Maryam Rafiqi

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The formation of haustoria is one of the hallmarks of the interaction of obligate biotrophic fungi with their host plants. In addition to their role in nutrient uptake, it is hypothesized that haustoria are actively involved in establishing and maintaining the biotrophic relationship. We have identified a 24.3-kDa protein that exhibited a very unusual(More)
Translocation of pathogen effector proteins into the host cell cytoplasm is a key determinant for the pathogenicity of many bacterial and oomycete plant pathogens. A number of secreted fungal avirulence (Avr) proteins are also inferred to be delivered into host cells, based on their intracellular recognition by host resistance proteins, including those of(More)
Both mutualistic and biotrophic pathogenic fungi rely on living host plants for growth and reproduction and must modify host cell structure and function for successful infection. The deployment of a diverse set of secreted virulence determinants referred to as 'effectors', many of which are directly delivered into the host cell, is postulated to be the key(More)
Plant-pathogen interactions involve processes of pathogen offence, host defence and pathogen counter-attack that are commonly played out using molecules secreted by hosts and pathogens. Secreted pathogen molecules involved in these events, referred to as 'effectors', function either in the plant extracellular space (apoplast) or inside of plant cells after(More)
Effectors are pathogen-encoded proteins that are thought to facilitate infection by manipulation of host cells. Evidence showing that the effectors of some eukaryotic plant pathogens are able to interact directly with cytoplasmic host proteins indicates that translocation of these proteins into host cells is an important part of infection. Recently, we(More)
One of the emerging systems in plant-microbe interaction is the study of proteins, referred to as effectors, secreted by microbes in order to modulate host cells function and structure and to promote microbial growth on plant tissue. Current knowledge on fungal effectors derives mainly from biotrophic and hemibiotrophic plant fungal pathogens that have a(More)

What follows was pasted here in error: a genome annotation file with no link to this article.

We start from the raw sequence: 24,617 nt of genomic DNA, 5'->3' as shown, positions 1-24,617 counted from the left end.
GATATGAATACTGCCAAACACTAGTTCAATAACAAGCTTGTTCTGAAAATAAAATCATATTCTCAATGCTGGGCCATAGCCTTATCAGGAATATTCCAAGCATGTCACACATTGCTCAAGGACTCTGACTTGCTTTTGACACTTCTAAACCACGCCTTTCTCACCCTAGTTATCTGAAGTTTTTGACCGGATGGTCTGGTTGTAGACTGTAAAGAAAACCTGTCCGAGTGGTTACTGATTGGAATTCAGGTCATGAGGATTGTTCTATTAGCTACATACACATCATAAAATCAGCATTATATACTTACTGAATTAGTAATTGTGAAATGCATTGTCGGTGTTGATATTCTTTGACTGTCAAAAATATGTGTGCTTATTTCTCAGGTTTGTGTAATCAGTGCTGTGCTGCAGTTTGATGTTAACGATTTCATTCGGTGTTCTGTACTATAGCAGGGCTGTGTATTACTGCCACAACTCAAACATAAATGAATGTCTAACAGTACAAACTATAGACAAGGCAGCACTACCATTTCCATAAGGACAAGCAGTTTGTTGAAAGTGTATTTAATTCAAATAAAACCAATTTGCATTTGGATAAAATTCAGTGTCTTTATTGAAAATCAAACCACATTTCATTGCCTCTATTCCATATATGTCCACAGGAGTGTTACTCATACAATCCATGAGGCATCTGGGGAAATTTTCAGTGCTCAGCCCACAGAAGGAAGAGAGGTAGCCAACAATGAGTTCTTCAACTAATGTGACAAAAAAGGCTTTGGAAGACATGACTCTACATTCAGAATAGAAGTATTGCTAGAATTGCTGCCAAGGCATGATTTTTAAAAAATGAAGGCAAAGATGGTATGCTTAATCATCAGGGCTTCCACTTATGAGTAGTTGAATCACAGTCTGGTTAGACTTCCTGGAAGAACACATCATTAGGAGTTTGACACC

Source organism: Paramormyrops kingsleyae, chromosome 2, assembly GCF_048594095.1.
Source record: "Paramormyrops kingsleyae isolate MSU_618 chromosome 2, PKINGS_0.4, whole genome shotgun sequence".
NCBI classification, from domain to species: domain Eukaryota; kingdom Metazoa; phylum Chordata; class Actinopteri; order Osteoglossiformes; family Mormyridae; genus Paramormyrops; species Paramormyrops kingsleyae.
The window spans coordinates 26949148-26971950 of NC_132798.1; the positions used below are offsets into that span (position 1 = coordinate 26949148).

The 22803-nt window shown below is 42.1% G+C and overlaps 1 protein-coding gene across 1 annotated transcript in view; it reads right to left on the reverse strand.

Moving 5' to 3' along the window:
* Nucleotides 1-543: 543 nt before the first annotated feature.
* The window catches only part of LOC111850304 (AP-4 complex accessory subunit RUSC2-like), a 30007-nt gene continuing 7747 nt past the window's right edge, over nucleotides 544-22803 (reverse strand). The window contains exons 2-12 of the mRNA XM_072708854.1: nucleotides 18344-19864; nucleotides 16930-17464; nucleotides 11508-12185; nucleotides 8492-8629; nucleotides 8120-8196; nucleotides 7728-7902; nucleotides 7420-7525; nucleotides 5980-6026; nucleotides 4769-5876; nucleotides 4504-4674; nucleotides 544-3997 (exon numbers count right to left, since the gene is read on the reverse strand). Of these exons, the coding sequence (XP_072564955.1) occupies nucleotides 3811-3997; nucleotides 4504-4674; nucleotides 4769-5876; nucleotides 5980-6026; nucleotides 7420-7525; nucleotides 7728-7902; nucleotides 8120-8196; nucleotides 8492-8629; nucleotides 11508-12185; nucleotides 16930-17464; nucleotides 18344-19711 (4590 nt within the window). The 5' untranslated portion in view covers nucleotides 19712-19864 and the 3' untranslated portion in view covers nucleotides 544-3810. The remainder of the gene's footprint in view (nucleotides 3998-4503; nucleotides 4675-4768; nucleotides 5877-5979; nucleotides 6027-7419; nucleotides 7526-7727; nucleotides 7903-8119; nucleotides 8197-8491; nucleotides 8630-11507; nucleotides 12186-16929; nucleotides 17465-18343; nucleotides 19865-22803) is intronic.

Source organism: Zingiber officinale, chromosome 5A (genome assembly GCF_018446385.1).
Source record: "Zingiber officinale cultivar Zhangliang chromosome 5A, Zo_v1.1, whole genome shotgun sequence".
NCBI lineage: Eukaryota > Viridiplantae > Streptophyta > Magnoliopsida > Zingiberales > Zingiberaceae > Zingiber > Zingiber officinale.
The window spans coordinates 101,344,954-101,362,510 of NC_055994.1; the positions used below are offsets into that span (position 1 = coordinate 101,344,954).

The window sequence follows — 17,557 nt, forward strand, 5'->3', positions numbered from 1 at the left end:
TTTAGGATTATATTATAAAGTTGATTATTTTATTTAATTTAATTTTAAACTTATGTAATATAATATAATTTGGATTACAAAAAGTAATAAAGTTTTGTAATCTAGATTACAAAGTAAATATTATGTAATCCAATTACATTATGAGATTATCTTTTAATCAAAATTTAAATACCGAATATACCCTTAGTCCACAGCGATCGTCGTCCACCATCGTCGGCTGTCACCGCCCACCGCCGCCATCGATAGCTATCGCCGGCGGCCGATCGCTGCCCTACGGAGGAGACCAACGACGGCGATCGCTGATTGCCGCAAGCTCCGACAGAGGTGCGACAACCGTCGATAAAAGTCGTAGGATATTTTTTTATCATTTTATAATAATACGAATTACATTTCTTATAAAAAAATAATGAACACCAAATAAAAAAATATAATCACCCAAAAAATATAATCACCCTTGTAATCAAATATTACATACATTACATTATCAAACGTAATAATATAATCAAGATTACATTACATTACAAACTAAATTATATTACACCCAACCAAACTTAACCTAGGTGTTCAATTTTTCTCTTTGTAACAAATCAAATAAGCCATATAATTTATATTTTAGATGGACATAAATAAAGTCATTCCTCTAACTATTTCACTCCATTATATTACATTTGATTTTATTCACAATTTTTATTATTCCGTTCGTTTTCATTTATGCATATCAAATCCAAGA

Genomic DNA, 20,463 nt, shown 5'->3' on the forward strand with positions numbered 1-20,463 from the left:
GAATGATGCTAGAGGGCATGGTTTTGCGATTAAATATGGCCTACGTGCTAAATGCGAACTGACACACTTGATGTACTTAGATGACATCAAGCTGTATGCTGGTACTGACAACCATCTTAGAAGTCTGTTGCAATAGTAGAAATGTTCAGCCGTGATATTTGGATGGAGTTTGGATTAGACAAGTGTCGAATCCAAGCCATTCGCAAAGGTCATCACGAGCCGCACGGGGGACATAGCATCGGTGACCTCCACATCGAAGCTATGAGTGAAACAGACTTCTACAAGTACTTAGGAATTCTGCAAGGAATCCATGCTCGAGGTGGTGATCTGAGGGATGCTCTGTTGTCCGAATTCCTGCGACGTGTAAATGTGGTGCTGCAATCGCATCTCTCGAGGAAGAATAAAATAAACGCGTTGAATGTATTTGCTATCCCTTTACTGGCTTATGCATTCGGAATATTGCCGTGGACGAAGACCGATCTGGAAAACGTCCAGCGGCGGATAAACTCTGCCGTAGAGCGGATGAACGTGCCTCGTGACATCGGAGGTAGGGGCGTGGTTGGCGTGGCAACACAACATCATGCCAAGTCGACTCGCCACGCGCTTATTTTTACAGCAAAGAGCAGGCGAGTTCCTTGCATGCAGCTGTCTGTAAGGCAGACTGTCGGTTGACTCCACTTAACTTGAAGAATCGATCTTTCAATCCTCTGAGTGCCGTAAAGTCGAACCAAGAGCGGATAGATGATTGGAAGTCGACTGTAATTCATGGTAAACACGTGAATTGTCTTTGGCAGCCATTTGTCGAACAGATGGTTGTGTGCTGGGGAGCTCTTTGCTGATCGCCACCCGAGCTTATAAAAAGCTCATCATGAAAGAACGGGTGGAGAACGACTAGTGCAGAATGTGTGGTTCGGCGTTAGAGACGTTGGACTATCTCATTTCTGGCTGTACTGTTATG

Fungal and oomycete pathogens cause some of the most devastating diseases in crop plants, and facilitate infection by delivering a large number of effector molecules into the plant cell. AvrM is a secreted effector protein from flax rust (Melampsora lini) that can internalize into plant cells in the absence of the pathogen, binds to phosphoinositides(More)
Many biotrophic fungal and oomycete pathogens share a common infection process involving the formation of haustoria, which penetrate host cell walls and form a close association with plant membranes. Recent studies have identified a class of pathogenicity effector proteins from these pathogens that is transferred into host cells from haustoria during(More)
As in nearly every discipline of plant biology, new insights are constantly changing our understanding of plant immunity. It is now clear that plant immunity is controlled by two layers of inducible responses: basal responses triggered by conserved microbial features and specific responses triggered by gene-for-gene recognition of pathogen effector proteins(More)
To investigate the role of N-terminal domains of plant disease resistance proteins in membrane targeting, the N termini of a number of Arabidopsis and flax disease resistance proteins were fused to green fluorescent protein (GFP) and the fusion proteins localized in planta using confocal microscopy. The N termini of the Arabidopsis RPP1-WsB and RPS5(More)